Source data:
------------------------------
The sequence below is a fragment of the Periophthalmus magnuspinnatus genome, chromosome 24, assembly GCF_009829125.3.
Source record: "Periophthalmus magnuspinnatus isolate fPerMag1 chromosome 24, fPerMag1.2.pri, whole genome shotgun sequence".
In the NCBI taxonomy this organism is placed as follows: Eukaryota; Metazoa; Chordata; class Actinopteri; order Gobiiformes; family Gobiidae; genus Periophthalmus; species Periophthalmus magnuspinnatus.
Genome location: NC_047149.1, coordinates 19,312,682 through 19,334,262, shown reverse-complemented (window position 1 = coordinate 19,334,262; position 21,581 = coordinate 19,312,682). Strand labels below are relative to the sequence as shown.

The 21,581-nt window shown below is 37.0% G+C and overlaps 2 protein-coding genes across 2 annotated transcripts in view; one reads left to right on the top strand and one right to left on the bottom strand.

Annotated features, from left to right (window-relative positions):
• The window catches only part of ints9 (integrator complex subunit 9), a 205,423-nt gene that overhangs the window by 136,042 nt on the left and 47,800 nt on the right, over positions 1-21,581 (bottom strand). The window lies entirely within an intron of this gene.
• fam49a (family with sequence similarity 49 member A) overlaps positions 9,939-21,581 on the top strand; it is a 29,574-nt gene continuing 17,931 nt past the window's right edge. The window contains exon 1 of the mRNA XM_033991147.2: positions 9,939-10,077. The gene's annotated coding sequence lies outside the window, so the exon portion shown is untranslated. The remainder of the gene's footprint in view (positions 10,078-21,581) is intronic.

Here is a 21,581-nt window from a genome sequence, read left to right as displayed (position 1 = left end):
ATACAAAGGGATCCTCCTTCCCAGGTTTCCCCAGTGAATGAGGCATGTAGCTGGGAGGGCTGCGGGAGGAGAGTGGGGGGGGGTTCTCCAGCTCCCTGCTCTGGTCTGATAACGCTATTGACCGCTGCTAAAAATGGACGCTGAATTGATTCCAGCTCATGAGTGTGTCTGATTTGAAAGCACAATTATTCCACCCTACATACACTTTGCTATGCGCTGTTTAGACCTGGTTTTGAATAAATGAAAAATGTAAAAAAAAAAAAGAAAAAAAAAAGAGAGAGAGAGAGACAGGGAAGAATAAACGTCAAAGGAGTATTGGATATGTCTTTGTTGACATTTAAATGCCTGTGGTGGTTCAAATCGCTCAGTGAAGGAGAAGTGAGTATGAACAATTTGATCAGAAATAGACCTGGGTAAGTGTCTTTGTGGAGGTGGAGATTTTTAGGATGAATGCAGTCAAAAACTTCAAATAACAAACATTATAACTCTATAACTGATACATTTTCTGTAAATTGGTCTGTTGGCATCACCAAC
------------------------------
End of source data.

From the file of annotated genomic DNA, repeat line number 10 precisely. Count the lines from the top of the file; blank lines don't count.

ATACAAAGGGATCCTCCTTCCCAGGTTTCCCCAGTGAATGAGGCATGTAGCTGGGAGGGCTGCGGGAGGAGAGTGGGGGGGGGTTCTCCAGCTCCCTGCTCTGGTCTGATAACGCTATTGACCGCTGCTAAAAATGGACGCTGAATTGATTCCAGCTCATGAGTGTGTCTGATTTGAAAGCACAATTATTCCACCCTACATACACTTTGCTATGCGCTGTTTAGACCTGGTTTTGAATAAATGAAAAATGTAAAAAAAAAAAAGAAAAAAAAAAGAGAGAGAGAGAGACAGGGAAGAATAAACGTCAAAGGAGTATTGGATATGTCTTTGTTGACATTTAAATGCCTGTGGTGGTTCAAATCGCTCAGTGAAGGAGAAGTGAGTATGAACAATTTGATCAGAAATAGACCTGGGTAAGTGTCTTTGTGGAGGTGGAGATTTTTAGGATGAATGCAGTCAAAAACTTCAAATAACAAACATTATAACTCTATAACTGATACATTTTCTGTAAATTGGTCTGTTGGCATCACCAAC